[18 NJSuper Page 347]

270 Fed. 767 (C.C.A. 8 1921). In case of conflict between the judgment and the mittimus , or commitment, the latter, being the mere act of the clerk, does not control the judgment; on the contrary, it is the judgment of the court which is the true source of the right of the keeper of the State Prison to detain the prisoner. Davis v. Anderson, supra; State v. Mahaney, supra; Boyd v. Archer , 42 F.2d 43 (C.C.A. 9 1930).

A rule of law dispensing with verbal certitude in the pronouncement of criminal sentences would be intolerable, for endless litigations would result from the elusive search outside the record for evidence of the intent of the sentencing judge in imposing sentence.

While rigid exactitude beyond the point of reasonableness or necessity is not required, there must be precision, formality and individuation in the pronouncement of sentences in criminal cases in order to accord with ordinary concepts of justice. It is well settled that a sentence must be certain, definite and consistent in all its terms and not ambiguous, and not be open to any serious misapprehensions by those who must execute it. 70 A.L.R. 1511 (n).

Indeed, the United States Supreme Court has admonished judges to use "meticulously precise language in all judgment entries," particularly in the case of imposing sentences for crimes. United States v. Daugherty, supra.

These rules project very sharply the factual question of the nature of the sentences imposed on October 22, 1941. In those times, stenographic transcripts were not made of the judge's remarks in imposing sentences and this practice was not confined to Essex County. In the modern practice it is believed that the importance of such a memorial is recognized by a stenographic recording of the same, and such would seem indispensable in conforming to the standards and certainty required in the imposition of sentences. State v. Cash , 15 N.J. Super. 377 (App. Div. 1951); Ex parte DeLuccia, supra; Ex parte Carter, supra.

In reconstructing the situation without the benefit of such stenographic transcript, it is first noticed that the deputy

[18 NJSuper Page 348]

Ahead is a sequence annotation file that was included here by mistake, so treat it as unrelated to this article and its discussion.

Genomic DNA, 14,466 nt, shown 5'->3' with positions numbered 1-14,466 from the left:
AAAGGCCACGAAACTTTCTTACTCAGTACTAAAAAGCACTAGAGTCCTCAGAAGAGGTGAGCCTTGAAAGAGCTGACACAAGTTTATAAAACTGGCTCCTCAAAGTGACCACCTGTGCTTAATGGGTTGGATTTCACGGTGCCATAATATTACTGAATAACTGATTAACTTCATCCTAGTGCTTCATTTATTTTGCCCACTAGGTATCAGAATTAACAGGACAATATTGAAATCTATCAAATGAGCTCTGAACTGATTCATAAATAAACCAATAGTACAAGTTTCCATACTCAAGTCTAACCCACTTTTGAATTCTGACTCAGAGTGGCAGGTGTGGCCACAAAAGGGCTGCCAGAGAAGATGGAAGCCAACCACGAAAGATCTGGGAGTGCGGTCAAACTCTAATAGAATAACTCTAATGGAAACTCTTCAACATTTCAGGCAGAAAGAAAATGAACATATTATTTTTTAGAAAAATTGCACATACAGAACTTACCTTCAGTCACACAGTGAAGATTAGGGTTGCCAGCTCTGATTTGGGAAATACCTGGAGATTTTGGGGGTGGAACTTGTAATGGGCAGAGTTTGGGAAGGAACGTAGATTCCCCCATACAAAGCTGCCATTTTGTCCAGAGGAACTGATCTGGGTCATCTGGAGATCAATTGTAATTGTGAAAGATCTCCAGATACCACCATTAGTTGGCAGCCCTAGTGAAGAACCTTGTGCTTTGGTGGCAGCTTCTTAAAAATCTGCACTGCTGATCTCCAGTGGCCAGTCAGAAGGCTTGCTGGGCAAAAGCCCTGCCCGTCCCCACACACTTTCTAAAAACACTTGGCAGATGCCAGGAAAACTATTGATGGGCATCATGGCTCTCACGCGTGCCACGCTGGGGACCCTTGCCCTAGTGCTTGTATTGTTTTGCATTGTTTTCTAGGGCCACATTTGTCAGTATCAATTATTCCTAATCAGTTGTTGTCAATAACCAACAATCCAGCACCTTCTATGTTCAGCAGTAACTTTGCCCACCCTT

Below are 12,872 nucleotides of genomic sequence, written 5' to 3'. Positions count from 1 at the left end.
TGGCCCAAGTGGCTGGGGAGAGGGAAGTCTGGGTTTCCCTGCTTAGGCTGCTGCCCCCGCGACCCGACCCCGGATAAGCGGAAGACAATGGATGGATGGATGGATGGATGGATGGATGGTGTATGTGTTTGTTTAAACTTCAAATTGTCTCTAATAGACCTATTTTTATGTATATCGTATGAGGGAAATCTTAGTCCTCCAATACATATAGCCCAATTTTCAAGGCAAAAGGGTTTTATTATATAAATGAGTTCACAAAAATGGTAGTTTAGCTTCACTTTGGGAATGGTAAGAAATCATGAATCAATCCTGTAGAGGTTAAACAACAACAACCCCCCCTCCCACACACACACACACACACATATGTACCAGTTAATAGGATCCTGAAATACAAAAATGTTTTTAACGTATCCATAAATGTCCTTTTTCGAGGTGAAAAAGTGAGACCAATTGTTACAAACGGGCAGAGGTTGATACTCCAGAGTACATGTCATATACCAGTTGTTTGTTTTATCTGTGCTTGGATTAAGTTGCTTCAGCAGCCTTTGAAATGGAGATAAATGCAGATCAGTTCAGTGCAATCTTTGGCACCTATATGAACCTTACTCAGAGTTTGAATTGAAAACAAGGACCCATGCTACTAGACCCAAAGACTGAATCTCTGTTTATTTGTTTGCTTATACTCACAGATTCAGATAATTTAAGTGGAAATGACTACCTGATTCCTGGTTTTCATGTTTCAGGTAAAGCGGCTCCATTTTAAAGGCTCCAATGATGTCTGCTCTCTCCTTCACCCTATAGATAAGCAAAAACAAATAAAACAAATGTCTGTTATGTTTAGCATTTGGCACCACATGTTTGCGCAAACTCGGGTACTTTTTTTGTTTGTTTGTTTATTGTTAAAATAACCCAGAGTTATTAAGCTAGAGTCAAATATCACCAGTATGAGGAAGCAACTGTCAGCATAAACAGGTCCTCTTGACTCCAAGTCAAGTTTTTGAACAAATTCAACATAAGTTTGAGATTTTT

clerk of the court, a Mr. Cohen, prepared the original commitments on these sentences, which he made up from the sentence list preserved in the clerk's office. These commitments accompanied the prisoner to the State Prison and were silent as to the consecutive nature of the sentences. By their terms, they allowed the prisoners a credit of the time spent by them in jail at Newark awaiting sentence. According to the testimony of Deputy Clerk Cohen, these jail credits would not ordinarily have been allowed if it had been recognized in the imposition of these sentences, upon which these commitments were based, that a previously imposed term of imprisonment was currently being served. This discrepancy, i.e. , the allowance of jail time, brought forth a letter from the admissions and record clerk of the New Jersey State Prison, dated October 23, 1941, calling to the attention of the clerk of the Essex County Court of Special Sessions the variance with regard to jail time and inquiring whether the sentences were to be concurrent or consecutive. Thereafter, by letter dated October 27, 1941, the clerk, Mr. Crowthers (who is now deceased), transmitted amended commitments to the State Prison certifying that the sentences were to run consecutively to the Bergen County sentences. In the 1948 litigation, the assistant prosecutor representing the State asserted that this letter established that the question of whether the sentences were to be consecutive or concurrent was brought to the attention of Judge Flannagan by Mr. Crowthers a few days after the sentence was imposed, at which time the court expressly disclosed its intention and made specific correction that the sentences were to be consecutive and not concurrent. The State appears to have argued then that such discussion sufficiently illuminated the intent, in the judge's mind at least, on the day that the sentences were imposed.

The State Prison accepted the amended commitments, of course, and presently files them in support of its return justifying the continued detention of petitioners.

Examination of the procedure in the clerk's office from which this commitment originated, indicates a very careful

[18 NJSuper Page 349]